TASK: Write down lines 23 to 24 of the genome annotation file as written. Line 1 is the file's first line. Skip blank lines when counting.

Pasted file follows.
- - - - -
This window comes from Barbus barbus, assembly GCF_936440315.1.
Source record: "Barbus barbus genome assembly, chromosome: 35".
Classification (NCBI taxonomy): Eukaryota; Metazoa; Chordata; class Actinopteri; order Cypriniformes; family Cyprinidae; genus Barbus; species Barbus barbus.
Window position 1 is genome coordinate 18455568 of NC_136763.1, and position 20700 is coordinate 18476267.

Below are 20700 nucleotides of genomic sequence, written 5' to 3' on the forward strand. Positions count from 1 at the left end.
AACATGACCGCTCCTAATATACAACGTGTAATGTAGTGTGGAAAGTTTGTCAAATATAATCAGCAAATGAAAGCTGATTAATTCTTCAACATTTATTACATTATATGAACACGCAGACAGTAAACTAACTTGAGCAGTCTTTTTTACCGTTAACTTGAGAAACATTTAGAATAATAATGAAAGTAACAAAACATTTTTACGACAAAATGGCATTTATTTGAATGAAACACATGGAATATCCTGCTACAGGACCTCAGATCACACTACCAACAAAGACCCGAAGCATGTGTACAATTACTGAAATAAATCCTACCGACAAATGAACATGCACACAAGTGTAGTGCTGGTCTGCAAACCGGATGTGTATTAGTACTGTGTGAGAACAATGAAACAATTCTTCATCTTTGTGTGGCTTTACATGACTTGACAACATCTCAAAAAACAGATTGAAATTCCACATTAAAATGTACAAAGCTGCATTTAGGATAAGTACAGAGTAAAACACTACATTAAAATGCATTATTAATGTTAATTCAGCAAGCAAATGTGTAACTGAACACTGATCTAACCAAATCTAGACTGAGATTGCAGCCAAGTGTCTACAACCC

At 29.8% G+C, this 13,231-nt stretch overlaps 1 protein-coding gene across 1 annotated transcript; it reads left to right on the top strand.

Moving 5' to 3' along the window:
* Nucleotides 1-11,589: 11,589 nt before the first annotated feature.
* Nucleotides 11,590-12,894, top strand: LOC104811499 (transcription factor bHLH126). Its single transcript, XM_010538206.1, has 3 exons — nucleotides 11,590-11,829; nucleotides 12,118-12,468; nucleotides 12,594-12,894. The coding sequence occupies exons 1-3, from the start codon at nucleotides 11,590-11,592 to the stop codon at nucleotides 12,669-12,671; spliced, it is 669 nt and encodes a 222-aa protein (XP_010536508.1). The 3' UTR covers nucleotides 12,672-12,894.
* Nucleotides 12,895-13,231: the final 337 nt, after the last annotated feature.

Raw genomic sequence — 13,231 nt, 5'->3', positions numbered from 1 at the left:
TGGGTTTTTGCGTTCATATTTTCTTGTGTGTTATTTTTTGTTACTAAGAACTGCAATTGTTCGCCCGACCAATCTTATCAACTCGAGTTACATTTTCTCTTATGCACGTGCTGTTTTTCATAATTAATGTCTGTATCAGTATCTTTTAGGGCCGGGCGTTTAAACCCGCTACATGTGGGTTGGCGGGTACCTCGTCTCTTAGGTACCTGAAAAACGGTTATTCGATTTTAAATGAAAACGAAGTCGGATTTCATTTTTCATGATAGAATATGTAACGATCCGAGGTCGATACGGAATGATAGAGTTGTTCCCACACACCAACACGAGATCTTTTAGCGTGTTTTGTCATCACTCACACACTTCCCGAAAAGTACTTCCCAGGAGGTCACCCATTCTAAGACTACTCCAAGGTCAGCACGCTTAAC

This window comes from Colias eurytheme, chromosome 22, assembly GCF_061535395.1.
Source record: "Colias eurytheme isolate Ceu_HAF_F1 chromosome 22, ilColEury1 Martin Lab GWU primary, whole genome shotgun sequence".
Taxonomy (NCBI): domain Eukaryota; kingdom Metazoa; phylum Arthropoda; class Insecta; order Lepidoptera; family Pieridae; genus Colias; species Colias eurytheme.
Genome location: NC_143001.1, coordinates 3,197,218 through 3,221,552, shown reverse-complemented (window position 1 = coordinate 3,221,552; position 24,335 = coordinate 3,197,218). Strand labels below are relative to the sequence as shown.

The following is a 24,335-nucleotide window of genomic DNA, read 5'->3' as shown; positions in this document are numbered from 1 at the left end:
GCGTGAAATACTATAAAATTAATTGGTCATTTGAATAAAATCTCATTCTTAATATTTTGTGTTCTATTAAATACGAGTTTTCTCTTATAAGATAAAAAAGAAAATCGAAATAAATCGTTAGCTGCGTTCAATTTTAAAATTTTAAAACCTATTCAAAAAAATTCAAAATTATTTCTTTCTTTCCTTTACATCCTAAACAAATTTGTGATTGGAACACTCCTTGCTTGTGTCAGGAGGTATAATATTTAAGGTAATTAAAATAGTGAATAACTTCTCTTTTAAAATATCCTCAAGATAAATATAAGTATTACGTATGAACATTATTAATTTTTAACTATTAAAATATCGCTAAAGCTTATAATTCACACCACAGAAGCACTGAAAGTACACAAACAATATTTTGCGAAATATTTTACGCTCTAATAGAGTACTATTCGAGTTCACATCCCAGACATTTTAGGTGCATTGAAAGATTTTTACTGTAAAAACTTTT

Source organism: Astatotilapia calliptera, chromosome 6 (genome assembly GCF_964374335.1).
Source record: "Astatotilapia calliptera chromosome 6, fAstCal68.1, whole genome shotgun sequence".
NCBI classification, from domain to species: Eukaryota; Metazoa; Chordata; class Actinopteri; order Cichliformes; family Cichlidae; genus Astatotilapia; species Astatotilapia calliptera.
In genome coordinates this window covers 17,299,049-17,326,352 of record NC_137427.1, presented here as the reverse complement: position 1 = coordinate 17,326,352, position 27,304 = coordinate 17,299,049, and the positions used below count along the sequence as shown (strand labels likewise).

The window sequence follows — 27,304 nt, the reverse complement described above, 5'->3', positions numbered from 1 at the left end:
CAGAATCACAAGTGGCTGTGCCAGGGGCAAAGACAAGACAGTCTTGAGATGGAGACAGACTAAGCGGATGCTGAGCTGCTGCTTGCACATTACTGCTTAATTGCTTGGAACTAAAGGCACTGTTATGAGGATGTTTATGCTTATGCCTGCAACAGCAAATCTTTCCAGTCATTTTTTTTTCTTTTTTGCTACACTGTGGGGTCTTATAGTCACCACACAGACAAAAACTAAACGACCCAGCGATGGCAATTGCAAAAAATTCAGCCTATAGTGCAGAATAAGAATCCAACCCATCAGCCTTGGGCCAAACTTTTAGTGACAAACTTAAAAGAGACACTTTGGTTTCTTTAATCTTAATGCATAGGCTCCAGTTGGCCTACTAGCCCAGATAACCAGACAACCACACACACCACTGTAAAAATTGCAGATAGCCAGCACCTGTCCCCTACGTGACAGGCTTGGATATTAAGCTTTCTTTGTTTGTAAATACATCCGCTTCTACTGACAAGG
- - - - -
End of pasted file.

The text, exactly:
In genome coordinates this window covers 17,299,049-17,326,352 of record NC_137427.1, presented here as the reverse complement: position 1 = coordinate 17,326,352, position 27,304 = coordinate 17,299,049, and the positions used below count along the sequence as shown (strand labels likewise).

The window sequence follows — 27,304 nt, the reverse complement described above, 5'->3', positions numbered from 1 at the left end: